MA-105: Introduction to Probability and Statistics I (3 credit hours)  A study of problem solving skills, counting principles, finite probability theory, and descriptive statistics. Computer/calculator applications will be chosen to enhance understanding of the topics. MA-105 is appropriate for students intending to major in English, History, International Studies, and Modern Languages and Cultures.

MA-114: Pre-Calculus Mathematics (3 credit hours)  This course is pass/fail only.  MA-114 does not fulfill a mathematics requirement and cannot be used as elective credit.  Equations and inequalities; functions and their graphs; polynomial and rational functions; exponential and logarithmic functions; trigonometric functions.

MA-123: Calculus and Analytical Geometry I (3 credit hours) A study of plane analytic geometry with single variable differential calculus. Limits, derivatives, applications of derivatives, and derivatives of transcendental functions.  Pre-requisite: MA-114, or scored sufficiently high on the Math placement test, or have permission from the Department Head of the Applied Mathematics Department. The following majors require MA-123: Chemistry, Civil Engineering, Computer and Information Sciences, Electrical Engineering, Applied Mathematics, Mechanical Engineering, Physics, and BS Psychology.

 

Writing and Rhetoric  

  ERH-101: Writing and Rhetoric I (3 credit hours)  This course introduces the essential principles of rhetoric, develops cadets' ability to analyze complex texts rhetorically, and refines their writing strategies, paying special attention to their critical reflection on their writing processes. Such essential practices as invention, arrangement, and revision will be emphasized in their writing of expository essays. Minimum grade of C required. Cadets cannot take this course if they have already taken EN-101 or WR-101. ERH-101 is appropriate for students in all majors.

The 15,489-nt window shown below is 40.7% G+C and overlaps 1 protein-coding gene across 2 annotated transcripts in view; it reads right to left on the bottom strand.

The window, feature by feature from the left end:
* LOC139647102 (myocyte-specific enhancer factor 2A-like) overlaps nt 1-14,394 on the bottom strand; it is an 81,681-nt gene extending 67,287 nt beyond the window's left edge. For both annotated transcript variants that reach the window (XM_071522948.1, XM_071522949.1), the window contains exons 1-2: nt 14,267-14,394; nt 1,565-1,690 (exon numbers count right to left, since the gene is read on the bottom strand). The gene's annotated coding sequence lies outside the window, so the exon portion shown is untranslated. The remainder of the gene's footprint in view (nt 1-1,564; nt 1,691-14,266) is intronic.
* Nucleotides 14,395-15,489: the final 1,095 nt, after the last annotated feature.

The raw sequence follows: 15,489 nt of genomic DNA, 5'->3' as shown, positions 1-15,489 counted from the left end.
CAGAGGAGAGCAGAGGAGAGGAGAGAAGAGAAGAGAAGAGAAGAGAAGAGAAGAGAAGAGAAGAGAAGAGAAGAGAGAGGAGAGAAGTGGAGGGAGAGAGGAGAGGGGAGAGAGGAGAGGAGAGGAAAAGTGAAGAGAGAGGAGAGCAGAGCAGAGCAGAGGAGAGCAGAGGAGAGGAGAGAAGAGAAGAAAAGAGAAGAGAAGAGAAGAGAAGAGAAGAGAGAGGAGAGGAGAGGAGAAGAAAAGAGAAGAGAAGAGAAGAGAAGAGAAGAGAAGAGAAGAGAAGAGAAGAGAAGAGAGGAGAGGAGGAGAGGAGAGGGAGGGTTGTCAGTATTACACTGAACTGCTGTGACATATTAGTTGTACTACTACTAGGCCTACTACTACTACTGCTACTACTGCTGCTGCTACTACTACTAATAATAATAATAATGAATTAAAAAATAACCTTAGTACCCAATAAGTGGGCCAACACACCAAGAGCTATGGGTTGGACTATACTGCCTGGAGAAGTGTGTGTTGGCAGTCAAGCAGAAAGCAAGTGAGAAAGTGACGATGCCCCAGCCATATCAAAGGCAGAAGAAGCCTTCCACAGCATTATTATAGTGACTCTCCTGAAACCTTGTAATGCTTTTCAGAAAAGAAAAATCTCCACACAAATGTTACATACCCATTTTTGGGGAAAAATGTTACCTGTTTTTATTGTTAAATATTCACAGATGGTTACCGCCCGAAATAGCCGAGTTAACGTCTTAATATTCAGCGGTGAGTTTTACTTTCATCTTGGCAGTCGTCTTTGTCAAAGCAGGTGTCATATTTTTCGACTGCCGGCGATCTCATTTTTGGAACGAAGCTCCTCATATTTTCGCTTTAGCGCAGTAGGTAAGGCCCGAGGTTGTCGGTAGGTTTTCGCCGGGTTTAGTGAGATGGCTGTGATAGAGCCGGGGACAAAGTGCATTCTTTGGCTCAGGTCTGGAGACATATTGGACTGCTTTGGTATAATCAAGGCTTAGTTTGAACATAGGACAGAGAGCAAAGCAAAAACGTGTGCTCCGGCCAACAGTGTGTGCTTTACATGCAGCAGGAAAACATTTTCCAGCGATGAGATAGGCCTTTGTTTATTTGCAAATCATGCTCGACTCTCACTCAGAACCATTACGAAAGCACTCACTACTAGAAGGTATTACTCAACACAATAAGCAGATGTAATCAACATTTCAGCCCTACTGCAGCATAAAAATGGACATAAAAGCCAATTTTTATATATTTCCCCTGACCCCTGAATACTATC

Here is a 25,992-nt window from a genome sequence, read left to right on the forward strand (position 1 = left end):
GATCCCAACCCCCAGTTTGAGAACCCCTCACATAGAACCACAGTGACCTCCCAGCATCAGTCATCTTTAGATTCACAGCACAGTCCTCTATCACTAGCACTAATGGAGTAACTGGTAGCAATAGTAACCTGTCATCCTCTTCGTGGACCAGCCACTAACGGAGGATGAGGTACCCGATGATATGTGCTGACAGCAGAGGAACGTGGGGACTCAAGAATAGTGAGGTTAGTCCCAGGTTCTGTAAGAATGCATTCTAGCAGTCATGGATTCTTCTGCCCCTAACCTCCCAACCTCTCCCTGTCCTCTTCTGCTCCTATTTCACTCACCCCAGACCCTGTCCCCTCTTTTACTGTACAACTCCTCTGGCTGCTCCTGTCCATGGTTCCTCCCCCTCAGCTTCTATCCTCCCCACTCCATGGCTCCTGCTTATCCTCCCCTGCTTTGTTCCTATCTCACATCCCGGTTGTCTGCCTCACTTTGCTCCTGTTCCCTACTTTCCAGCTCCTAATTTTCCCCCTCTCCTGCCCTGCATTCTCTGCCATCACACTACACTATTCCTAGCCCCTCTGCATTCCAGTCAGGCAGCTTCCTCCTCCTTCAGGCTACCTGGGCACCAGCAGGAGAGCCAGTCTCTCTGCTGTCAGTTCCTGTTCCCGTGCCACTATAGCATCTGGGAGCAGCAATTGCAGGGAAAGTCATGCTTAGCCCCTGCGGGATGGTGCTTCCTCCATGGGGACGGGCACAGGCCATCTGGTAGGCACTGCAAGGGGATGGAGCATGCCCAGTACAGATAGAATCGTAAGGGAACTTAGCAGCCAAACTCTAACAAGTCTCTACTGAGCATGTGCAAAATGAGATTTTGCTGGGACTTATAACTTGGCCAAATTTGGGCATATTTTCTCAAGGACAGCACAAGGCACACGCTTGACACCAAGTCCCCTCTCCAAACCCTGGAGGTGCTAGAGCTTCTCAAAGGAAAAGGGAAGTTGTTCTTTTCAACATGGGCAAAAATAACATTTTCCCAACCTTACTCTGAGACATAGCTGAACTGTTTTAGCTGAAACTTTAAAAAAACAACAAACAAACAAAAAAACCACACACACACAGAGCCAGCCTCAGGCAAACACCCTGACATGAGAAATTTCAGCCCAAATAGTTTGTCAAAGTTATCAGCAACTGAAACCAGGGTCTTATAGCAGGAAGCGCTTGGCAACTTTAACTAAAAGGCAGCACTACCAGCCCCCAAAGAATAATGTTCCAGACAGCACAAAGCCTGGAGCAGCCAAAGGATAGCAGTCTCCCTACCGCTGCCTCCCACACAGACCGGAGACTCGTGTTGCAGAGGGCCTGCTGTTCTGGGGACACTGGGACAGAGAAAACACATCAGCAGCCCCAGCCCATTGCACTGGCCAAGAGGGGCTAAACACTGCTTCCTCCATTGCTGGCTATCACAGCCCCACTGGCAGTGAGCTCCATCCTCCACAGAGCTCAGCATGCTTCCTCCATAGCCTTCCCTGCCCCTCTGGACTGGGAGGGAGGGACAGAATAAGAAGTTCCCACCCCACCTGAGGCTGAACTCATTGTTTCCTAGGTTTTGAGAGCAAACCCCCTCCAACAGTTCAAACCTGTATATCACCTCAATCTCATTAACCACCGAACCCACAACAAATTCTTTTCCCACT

Courses taken during the STP require a minimum grade of C to count toward VMI’s graduation requirements. If a grade of C or higher is made, it is counted in the calculation of a cadet’s cumulative grade point average.  A grade of D or F is not counted at all in completed courses or the calculation of a cadet's cumulative grade point average.  Credits earned during the STP count toward the annual 24-hour rule that states that cadets must pass a minimum 24 semester hours each year from August to August (fall semester, spring semester, and the following summer session).

PHYSICAL TRAINING

Physical training is also a vital part of the program. Students participate regularly in a well-organized and supervised program designed to improve fitness levels so they can better endure the rigors of the first year. Formal physical training is conducted in the early morning on Monday, Wednesday, and Friday. Intramural type activities are planned for Tuesday and Thursday afternoons.

ACADEMIC SUPPORT

The VMI Miller Academic Center provides a wide array of academic support services including group and individual sessions on learning skills.

COMPUTING

All participants attend a workshop during the first week of the program to introduce them to the computing environment at VMI. VMI provides access to networked computers in numerous computer labs on Post and network access is also available in the library and barracks for students who own laptops. Students who have their own computers are encouraged to bring them, but they are not required.